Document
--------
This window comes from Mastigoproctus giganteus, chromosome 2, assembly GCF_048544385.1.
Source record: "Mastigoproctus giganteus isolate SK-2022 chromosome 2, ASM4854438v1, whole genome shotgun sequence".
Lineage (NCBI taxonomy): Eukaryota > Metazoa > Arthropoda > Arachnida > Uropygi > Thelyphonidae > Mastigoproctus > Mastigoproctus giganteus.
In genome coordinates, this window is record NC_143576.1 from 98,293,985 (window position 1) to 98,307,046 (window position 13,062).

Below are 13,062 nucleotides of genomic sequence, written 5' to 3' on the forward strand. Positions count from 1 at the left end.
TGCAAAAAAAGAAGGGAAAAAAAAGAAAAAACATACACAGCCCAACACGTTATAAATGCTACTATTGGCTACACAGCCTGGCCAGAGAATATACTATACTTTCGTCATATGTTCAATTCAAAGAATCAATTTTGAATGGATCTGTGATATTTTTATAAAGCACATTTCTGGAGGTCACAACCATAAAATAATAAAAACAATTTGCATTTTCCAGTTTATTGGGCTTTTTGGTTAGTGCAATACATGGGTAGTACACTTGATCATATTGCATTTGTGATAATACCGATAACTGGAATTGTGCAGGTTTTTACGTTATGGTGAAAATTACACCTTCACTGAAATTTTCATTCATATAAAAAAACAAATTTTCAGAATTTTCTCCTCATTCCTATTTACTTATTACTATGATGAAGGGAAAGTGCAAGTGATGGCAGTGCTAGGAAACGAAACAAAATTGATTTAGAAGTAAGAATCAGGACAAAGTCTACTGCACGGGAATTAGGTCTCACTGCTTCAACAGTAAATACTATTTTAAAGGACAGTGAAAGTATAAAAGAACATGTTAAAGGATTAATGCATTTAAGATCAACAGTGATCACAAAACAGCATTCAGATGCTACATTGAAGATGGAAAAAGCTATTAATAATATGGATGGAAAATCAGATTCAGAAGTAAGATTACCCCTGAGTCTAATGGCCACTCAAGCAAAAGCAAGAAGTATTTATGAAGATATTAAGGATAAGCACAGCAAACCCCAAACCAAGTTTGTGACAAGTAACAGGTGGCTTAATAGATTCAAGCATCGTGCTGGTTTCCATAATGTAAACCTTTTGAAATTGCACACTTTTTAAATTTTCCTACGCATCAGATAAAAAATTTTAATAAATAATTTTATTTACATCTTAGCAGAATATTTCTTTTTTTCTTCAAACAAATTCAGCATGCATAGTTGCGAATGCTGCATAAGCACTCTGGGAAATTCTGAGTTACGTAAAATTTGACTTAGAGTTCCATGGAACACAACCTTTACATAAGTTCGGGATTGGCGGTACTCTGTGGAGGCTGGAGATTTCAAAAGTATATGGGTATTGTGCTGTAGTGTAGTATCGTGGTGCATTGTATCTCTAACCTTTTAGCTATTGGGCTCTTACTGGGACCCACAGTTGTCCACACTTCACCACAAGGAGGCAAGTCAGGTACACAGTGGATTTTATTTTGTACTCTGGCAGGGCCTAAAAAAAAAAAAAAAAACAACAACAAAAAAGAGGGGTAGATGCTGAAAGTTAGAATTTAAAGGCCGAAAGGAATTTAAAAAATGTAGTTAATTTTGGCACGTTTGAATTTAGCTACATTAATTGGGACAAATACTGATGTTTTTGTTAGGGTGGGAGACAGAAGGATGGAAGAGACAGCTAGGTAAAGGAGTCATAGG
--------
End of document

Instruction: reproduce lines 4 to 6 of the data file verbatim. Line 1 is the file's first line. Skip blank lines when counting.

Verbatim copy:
In genome coordinates, this window is record NC_143576.1 from 98,293,985 (window position 1) to 98,307,046 (window position 13,062).

Below are 13,062 nucleotides of genomic sequence, written 5' to 3' on the forward strand. Positions count from 1 at the left end.
TGCAAAAAAAGAAGGGAAAAAAAAGAAAAAACATACACAGCCCAACACGTTATAAATGCTACTATTGGCTACACAGCCTGGCCAGAGAATATACTATACTTTCGTCATATGTTCAATTCAAAGAATCAATTTTGAATGGATCTGTGATATTTTTATAAAGCACATTTCTGGAGGTCACAACCATAAAATAATAAAAACAATTTGCATTTTCCAGTTTATTGGGCTTTTTGGTTAGTGCAATACATGGGTAGTACACTTGATCATATTGCATTTGTGATAATACCGATAACTGGAATTGTGCAGGTTTTTACGTTATGGTGAAAATTACACCTTCACTGAAATTTTCATTCATATAAAAAAACAAATTTTCAGAATTTTCTCCTCATTCCTATTTACTTATTACTATGATGAAGGGAAAGTGCAAGTGATGGCAGTGCTAGGAAACGAAACAAAATTGATTTAGAAGTAAGAATCAGGACAAAGTCTACTGCACGGGAATTAGGTCTCACTGCTTCAACAGTAAATACTATTTTAAAGGACAGTGAAAGTATAAAAGAACATGTTAAAGGATTAATGCATTTAAGATCAACAGTGATCACAAAACAGCATTCAGATGCTACATTGAAGATGGAAAAAGCTATTAATAATATGGATGGAAAATCAGATTCAGAAGTAAGATTACCCCTGAGTCTAATGGCCACTCAAGCAAAAGCAAGAAGTATTTATGAAGATATTAAGGATAAGCACAGCAAACCCCAAACCAAGTTTGTGACAAGTAACAGGTGGCTTAATAGATTCAAGCATCGTGCTGGTTTCCATAATGTAAACCTTTTGAAATTGCACACTTTTTAAATTTTCCTACGCATCAGATAAAAAATTTTAATAAATAATTTTATTTACATCTTAGCAGAATATTTCTTTTTTTCTTCAAACAAATTCAGCATGCATAGTTGCGAATGCTGCATAAGCACTCTGGGAAATTCTGAGTTACGTAAAATTTGACTTAGAGTTCCATGGAACACAACCTTTACATAAGTTCGGGATTGGCGGTACTCTGTGGAGGCTGGAGATTTCAAAAGTATATGGGTATTGTGCTGTAGTGTAGTATCGTGGTGCATTGTATCTCTAACCTTTTAGCTATTGGGCTCTTACTGGGACCCACAGTTGTCCACACTTCACCACAAGGAGGCAAGTCAGGTACACAGTGGATTTTATTTTGTACTCTGGCAGGGCCTAAAAAAAAAAAAAAAAACAACAACAAAAAAGAGGGGTAGATGCTGAAAGTTAGAATTTAAAGGCCGAAAGGAATTTAAAAAATGTAGTTAATTTTGGCACGTTTGAATTTAGCTACATTAATTGGGACAAATACTGATGTTTTTGTTAGGGTGGGAGACAGAAGGATGGAAGAGACAGCTAGGTAAAGGAGTCATAGG